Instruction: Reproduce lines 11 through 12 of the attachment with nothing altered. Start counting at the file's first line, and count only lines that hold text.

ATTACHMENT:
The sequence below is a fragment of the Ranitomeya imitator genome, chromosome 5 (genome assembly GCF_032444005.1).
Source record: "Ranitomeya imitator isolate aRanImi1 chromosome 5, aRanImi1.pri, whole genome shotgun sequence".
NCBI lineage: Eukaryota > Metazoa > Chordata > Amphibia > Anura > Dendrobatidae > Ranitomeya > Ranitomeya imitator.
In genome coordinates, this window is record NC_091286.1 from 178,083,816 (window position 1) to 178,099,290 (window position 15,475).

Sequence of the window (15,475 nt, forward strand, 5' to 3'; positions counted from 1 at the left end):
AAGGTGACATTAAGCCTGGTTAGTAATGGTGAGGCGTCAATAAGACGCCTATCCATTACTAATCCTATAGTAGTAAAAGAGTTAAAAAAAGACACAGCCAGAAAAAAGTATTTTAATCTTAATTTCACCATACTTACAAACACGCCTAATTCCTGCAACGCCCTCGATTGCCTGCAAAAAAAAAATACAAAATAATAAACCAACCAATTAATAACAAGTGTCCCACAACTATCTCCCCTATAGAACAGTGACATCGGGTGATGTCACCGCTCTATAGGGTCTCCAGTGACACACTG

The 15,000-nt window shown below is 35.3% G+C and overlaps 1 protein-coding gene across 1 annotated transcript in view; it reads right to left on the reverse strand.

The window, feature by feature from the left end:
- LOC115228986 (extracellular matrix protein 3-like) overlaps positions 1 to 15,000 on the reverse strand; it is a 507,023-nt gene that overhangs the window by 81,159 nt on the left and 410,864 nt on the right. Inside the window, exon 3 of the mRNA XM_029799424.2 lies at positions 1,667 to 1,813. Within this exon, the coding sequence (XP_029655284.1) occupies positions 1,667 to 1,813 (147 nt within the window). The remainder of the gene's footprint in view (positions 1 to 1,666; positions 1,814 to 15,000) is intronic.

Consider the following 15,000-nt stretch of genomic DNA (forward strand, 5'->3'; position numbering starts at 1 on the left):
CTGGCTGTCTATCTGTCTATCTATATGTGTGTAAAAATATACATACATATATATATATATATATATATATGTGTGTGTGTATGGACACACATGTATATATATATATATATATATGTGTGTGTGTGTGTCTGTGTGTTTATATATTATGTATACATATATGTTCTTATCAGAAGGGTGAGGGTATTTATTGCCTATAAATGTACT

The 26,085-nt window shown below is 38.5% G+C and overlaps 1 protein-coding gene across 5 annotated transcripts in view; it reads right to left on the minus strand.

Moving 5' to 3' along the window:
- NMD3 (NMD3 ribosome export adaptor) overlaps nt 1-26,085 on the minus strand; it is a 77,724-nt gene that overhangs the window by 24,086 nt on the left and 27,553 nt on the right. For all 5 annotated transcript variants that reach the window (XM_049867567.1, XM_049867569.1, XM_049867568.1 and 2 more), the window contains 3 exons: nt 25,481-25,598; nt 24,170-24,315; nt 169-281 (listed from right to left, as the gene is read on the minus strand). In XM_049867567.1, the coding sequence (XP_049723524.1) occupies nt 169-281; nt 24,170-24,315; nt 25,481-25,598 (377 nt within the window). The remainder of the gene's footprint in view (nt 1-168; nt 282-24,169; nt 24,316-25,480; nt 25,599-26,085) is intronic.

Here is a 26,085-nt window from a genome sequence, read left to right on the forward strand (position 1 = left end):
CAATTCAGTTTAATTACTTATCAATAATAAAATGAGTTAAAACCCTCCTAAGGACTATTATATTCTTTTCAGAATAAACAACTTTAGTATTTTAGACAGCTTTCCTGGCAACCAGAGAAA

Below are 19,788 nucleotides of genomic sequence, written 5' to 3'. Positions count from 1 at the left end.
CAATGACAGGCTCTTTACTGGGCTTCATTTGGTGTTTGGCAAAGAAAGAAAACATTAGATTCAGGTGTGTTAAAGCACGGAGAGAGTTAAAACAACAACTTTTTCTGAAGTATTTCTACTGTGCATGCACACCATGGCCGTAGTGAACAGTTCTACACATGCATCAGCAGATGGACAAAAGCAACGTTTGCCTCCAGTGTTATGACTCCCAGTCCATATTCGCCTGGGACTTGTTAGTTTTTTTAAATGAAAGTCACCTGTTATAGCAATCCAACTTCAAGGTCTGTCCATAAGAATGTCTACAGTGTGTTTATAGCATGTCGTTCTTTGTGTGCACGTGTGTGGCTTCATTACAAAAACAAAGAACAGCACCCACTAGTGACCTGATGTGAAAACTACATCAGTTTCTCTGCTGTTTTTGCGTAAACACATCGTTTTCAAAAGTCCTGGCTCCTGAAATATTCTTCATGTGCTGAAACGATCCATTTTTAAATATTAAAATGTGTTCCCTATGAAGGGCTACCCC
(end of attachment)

CTGGCTGTCTATCTGTCTATCTATATGTGTGTAAAAATATACATACATATATATATATATATATATATATGTGTGTGTGTATGGACACACATGTATATATATATATATATATATGTGTGTGTGTGTGTCTGTGTGTTTATATATTATGTATACATATATGTTCTTATCAGAAGGGTGAGGGTATTTATTGCCTATAAATGTACT

The 26,085-nt window shown below is 38.5% G+C and overlaps 1 protein-coding gene across 5 annotated transcripts in view; it reads right to left on the minus strand.